Actually, we think that this is exactly the great contribution of oral history, bringing to light the shades of grey of the story, the nuances that exist in human acts.

  1. How memory of places changes in time

A woman narrates in great admiration the construction of Metaxas’ square, a large square in its time constructed by the dictator Metaxas before the war. Citizens were meeting there and next to it was a well-known playground with a pool for the children of the neighborhood. A postwar narrator, born 20 years after, refers nostalgically to the role this playground played in her life without knowing who made it. Today the square has a different name. It’s Sotiris Petroulas’ square. Petroulas was a local resident who was a politicized student and was killed during the political unrest of July 1965 that caused the conflict between the government and the palace. Today this square is important for the new inhabitants, mainly immigrants who ignore its history.

  1. Traumatic events not only stigmatize those who experienced them but also the future generations in various ways.

In the modern history of Greece a very traumatic event was civil war which literally stigmatized the lives and souls of people in the first postwar decades. Leftists who were not persecuted, imprisoned or exiled kept silent and advised their children to “not speak from now on!” However it is interesting to see the different ways the memory of the survivor’s works according to their lives.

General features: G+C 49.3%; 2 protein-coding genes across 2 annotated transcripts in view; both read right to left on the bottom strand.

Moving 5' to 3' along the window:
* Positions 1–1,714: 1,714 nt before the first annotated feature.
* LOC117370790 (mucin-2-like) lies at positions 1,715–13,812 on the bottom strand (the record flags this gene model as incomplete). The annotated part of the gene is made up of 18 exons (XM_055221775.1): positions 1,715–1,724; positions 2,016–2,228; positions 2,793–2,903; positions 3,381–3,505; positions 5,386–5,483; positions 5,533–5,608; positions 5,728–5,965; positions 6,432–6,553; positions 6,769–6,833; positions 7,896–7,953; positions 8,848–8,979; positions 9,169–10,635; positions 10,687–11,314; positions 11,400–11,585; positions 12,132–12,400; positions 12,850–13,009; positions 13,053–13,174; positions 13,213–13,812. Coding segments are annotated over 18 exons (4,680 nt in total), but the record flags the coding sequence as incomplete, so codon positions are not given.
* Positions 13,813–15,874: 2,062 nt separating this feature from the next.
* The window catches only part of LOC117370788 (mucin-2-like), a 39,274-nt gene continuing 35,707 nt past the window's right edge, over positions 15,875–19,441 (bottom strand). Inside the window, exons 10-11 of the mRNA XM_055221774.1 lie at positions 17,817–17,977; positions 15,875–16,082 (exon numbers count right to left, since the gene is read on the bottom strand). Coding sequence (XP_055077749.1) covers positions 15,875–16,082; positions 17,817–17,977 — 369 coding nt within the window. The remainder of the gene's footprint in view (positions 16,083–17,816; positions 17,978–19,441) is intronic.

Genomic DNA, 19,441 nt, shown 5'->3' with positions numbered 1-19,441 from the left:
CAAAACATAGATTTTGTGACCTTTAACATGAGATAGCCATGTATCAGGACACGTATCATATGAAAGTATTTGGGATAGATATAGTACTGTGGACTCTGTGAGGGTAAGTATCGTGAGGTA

We have acquired a family interview. A member of this family was a leftist rebel during the German occupation and was executed. His younger brother kept mentioning him and conveyed to his children his admiration for the deceased uncle. On the contrary the sister of the executed married to an anti-communist stubbornly denied that her brother was a guerilla. She instead insisted that he was caught “while playing football in the mountains” thus guarding her children from the “stigma”. Her own daughter, however, who was born during the civil war, is confident that her uncle “was a guerilla” and she is proud of him. Another nephew knew almost nothing about his uncle until the day of the interview, although he is an activist and a politically active person.